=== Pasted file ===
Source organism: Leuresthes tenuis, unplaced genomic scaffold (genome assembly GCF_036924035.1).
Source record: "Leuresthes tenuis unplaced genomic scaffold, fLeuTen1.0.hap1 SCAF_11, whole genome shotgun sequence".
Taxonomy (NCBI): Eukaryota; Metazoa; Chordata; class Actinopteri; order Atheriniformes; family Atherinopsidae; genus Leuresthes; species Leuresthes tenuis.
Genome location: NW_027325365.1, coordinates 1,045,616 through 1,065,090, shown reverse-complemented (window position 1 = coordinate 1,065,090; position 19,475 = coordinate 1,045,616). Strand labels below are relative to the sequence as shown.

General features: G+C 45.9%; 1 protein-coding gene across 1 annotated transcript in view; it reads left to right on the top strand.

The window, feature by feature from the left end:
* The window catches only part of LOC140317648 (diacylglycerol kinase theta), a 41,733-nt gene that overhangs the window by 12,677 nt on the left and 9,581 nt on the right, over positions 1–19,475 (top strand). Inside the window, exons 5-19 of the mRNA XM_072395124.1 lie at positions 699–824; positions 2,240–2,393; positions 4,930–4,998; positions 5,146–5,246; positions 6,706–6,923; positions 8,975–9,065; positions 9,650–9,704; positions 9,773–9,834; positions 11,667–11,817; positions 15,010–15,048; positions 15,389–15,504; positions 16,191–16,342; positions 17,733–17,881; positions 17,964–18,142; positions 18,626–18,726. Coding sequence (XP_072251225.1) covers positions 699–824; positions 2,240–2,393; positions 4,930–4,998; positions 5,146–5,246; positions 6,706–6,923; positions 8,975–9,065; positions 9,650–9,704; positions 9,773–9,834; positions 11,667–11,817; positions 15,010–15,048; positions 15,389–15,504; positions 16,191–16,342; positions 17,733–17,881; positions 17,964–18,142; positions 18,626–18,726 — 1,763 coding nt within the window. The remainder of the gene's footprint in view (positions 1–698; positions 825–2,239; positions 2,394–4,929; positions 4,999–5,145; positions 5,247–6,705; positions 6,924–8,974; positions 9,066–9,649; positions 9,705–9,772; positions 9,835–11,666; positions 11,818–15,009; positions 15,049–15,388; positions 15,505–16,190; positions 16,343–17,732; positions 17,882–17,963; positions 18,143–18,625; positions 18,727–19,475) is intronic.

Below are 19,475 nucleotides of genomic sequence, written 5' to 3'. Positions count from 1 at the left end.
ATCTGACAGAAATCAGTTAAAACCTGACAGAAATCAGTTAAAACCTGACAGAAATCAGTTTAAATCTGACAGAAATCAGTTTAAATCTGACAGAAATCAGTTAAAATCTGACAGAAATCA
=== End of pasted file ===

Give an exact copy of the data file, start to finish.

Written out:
Source organism: Leuresthes tenuis, unplaced genomic scaffold (genome assembly GCF_036924035.1).
Source record: "Leuresthes tenuis unplaced genomic scaffold, fLeuTen1.0.hap1 SCAF_11, whole genome shotgun sequence".
Taxonomy (NCBI): Eukaryota; Metazoa; Chordata; class Actinopteri; order Atheriniformes; family Atherinopsidae; genus Leuresthes; species Leuresthes tenuis.
Genome location: NW_027325365.1, coordinates 1,045,616 through 1,065,090, shown reverse-complemented (window position 1 = coordinate 1,065,090; position 19,475 = coordinate 1,045,616). Strand labels below are relative to the sequence as shown.

General features: G+C 45.9%; 1 protein-coding gene across 1 annotated transcript in view; it reads left to right on the top strand.

The window, feature by feature from the left end:
* The window catches only part of LOC140317648 (diacylglycerol kinase theta), a 41,733-nt gene that overhangs the window by 12,677 nt on the left and 9,581 nt on the right, over positions 1–19,475 (top strand). Inside the window, exons 5-19 of the mRNA XM_072395124.1 lie at positions 699–824; positions 2,240–2,393; positions 4,930–4,998; positions 5,146–5,246; positions 6,706–6,923; positions 8,975–9,065; positions 9,650–9,704; positions 9,773–9,834; positions 11,667–11,817; positions 15,010–15,048; positions 15,389–15,504; positions 16,191–16,342; positions 17,733–17,881; positions 17,964–18,142; positions 18,626–18,726. Coding sequence (XP_072251225.1) covers positions 699–824; positions 2,240–2,393; positions 4,930–4,998; positions 5,146–5,246; positions 6,706–6,923; positions 8,975–9,065; positions 9,650–9,704; positions 9,773–9,834; positions 11,667–11,817; positions 15,010–15,048; positions 15,389–15,504; positions 16,191–16,342; positions 17,733–17,881; positions 17,964–18,142; positions 18,626–18,726 — 1,763 coding nt within the window. The remainder of the gene's footprint in view (positions 1–698; positions 825–2,239; positions 2,394–4,929; positions 4,999–5,145; positions 5,247–6,705; positions 6,924–8,974; positions 9,066–9,649; positions 9,705–9,772; positions 9,835–11,666; positions 11,818–15,009; positions 15,049–15,388; positions 15,505–16,190; positions 16,343–17,732; positions 17,882–17,963; positions 18,143–18,625; positions 18,727–19,475) is intronic.

Below are 19,475 nucleotides of genomic sequence, written 5' to 3'. Positions count from 1 at the left end.
ATCTGACAGAAATCAGTTAAAACCTGACAGAAATCAGTTAAAACCTGACAGAAATCAGTTTAAATCTGACAGAAATCAGTTTAAATCTGACAGAAATCAGTTAAAATCTGACAGAAATCA